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Unethical? No. You are not honor bound to accept their first offer, or second or even tenth.

Was it rude? Yes. You were the one that reached out to them months after your first refusal. It generated some more work for them. So some of their outrage is based on that. But then again, they low balled you in return. They knew you were in a hard spot and used that as leverage. I'm assuming the position paid less as well as the junior title. I am also assuming that the second offer was lower than the first. So their over reaction is really towards having to pay fair market price for someone of your experience whom they obviously feel they need in that role.

Unless that HR person was a friend or acquaintance that reached out their neck or pulled some strings for you. Which you made no indication of.

There is no real way you could have handled it better. It should go without saying, do not reach out to them a third time though. That bridge is burned, even though it shouldn't be. Human emotions affect business dealings all the time.

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    I think that the OP didn't really want to work for Startup A as a first choice and was doing so purely out of compromise. The people at A knew this and tried to take advantage, but it backfired on them. But then, maybe they didn't take advantage. It was a startup after all. – cst1992 Jul 23 '17 at 20:50
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    How is it rude to not accept an offer? Whoever reached who first, it's an offer and you can accept it or not. If they offered him peanuts, would it be rude to accept it/ – ypercubeᵀᴹ Jul 23 '17 at 21:51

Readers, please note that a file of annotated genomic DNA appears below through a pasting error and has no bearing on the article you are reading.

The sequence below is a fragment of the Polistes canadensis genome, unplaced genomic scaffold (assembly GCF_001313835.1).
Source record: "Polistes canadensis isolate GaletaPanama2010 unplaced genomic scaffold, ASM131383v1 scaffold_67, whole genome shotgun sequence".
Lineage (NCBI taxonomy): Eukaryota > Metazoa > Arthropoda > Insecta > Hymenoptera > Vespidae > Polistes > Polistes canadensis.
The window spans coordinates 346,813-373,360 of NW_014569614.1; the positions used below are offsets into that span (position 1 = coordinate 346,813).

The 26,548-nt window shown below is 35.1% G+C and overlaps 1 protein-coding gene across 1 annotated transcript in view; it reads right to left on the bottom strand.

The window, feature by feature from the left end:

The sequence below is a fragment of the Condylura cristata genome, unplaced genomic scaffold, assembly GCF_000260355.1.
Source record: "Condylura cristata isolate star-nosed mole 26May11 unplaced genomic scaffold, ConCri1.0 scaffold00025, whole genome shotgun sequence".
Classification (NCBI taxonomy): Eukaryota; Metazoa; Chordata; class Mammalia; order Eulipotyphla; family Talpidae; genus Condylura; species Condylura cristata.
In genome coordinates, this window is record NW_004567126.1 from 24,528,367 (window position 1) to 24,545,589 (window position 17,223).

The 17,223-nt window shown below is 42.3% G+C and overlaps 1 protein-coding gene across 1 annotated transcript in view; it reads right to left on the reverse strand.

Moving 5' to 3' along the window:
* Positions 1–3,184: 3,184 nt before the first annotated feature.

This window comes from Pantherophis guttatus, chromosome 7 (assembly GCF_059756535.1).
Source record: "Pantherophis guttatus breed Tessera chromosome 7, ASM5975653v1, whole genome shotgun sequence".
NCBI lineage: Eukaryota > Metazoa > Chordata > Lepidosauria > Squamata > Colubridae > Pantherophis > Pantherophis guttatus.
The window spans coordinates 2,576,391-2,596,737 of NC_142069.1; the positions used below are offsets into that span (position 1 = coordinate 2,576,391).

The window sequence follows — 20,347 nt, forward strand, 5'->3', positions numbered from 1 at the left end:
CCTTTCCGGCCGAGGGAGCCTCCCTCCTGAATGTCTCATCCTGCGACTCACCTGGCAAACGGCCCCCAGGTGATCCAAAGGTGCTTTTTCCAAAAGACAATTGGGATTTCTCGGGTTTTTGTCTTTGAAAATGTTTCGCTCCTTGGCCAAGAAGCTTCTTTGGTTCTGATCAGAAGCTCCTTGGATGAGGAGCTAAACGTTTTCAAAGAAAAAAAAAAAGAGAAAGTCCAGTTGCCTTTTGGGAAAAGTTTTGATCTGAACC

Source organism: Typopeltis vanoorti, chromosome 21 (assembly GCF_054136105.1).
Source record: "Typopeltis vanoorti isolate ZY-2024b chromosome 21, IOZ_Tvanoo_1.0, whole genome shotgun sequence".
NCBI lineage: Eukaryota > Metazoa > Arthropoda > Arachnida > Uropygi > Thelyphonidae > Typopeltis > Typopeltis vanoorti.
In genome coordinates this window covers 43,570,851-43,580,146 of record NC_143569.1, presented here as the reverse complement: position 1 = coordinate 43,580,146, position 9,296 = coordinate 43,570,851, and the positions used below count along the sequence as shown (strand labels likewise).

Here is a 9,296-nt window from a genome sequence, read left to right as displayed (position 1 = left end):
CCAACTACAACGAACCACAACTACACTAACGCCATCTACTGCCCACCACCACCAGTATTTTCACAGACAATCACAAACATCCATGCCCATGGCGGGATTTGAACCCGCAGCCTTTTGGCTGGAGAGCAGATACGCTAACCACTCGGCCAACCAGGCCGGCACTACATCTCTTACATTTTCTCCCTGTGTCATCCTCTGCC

• @yper it's rude to waste someone's time and effort when you made the request. That's like asking your friend to prepare a dinner, then after they make it, bail because someone else made a better one. But I also pointed out how they are taking advantage as well. The rudeness is a wash. – cde Jul 23 '17 at 21:54
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    @cde no, it's not a split second decision, of course. But it's their job after all. Do HR think that someone who is looking for a job, is looking only at one place? Hadn't they ever an offer rejected because the candidate had received another one? – ypercubeᵀᴹ Jul 23 '17 at 21:59
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    @cde most likely this is what happened on their side. On my part, I reached out to them in desperation, after months of job hunting. They did offer me a lower designation, but it was the same pay, although the pay was much lower than what some of my peers were making. I am not sure if they went out of their way to hire me; I don't think they are running a charity where they created an opening out of thin air just to bail me out. – geekgawd Jul 24 '17 at 15:14